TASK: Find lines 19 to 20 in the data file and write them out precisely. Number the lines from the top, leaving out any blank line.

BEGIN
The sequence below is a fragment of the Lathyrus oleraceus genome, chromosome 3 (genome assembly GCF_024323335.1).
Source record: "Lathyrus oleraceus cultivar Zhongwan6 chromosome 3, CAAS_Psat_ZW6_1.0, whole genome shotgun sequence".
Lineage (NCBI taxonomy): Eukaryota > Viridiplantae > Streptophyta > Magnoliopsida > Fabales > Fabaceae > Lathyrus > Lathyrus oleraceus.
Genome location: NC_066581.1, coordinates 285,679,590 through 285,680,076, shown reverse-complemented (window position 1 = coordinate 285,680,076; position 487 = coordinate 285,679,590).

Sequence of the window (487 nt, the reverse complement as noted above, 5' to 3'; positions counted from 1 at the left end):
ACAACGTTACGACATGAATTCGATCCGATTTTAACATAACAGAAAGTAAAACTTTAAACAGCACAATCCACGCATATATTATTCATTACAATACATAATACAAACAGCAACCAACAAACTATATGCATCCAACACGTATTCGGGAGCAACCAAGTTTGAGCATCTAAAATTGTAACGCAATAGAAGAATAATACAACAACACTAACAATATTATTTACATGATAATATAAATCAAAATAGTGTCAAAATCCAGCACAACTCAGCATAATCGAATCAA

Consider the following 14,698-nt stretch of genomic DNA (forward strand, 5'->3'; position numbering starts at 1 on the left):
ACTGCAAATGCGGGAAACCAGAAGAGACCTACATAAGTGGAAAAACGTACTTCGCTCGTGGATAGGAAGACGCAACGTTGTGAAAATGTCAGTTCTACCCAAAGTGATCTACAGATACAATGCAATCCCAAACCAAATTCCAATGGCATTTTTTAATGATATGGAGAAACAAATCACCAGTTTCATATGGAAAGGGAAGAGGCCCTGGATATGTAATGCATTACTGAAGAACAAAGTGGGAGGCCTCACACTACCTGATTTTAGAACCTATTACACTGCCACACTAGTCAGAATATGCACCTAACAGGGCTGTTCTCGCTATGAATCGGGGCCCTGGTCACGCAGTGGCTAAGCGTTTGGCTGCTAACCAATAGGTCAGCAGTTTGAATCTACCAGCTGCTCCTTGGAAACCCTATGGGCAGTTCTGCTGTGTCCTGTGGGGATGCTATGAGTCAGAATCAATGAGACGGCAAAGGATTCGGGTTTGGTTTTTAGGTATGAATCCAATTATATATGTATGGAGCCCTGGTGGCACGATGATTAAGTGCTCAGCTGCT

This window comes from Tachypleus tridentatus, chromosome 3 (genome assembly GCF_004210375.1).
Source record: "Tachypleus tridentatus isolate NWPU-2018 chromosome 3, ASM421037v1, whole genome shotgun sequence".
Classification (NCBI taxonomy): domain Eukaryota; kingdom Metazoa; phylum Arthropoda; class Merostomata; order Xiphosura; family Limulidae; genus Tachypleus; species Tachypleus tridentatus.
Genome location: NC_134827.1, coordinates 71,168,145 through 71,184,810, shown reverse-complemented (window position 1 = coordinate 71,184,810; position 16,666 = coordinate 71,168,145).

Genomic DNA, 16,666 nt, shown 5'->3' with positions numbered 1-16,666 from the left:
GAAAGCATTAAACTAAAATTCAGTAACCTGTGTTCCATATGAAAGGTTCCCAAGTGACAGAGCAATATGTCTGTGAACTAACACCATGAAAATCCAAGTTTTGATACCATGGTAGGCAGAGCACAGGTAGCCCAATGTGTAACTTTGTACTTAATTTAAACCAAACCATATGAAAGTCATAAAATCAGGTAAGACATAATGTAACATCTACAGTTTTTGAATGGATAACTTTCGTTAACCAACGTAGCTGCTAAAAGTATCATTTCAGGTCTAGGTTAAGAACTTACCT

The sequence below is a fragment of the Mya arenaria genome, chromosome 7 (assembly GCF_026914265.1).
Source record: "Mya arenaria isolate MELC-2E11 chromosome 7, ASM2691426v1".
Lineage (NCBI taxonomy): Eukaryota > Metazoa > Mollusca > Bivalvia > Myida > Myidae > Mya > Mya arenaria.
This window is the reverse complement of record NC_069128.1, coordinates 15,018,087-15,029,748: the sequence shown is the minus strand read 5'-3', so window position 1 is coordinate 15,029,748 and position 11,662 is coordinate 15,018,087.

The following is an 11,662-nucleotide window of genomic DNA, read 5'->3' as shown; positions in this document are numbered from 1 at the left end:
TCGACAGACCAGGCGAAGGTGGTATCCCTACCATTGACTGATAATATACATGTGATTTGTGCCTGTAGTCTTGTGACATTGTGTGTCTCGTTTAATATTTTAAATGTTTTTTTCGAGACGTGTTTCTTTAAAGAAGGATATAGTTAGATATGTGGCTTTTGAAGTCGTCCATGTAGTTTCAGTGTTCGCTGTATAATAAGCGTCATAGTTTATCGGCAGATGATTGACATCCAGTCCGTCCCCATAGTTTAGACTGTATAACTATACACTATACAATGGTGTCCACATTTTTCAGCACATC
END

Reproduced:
The following is an 11,662-nucleotide window of genomic DNA, read 5'->3' as shown; positions in this document are numbered from 1 at the left end:
TCGACAGACCAGGCGAAGGTGGTATCCCTACCATTGACTGATAATATACATGTGATTTGTGCCTGTAGTCTTGTGACATTGTGTGTCTCGTTTAATATTTTAAATGTTTTTTTCGAGACGTGTTTCTTTAAAGAAGGATATAGTTAGATATGTGGCTTTTGAAGTCGTCCATGTAGTTTCAGTGTTCGCTGTATAATAAGCGTCATAGTTTATCGGCAGATGATTGACATCCAGTCCGTCCCCATAGTTTAGACTGTATAACTATACACTATACAATGGTGTCCACATTTTTCAGCACATC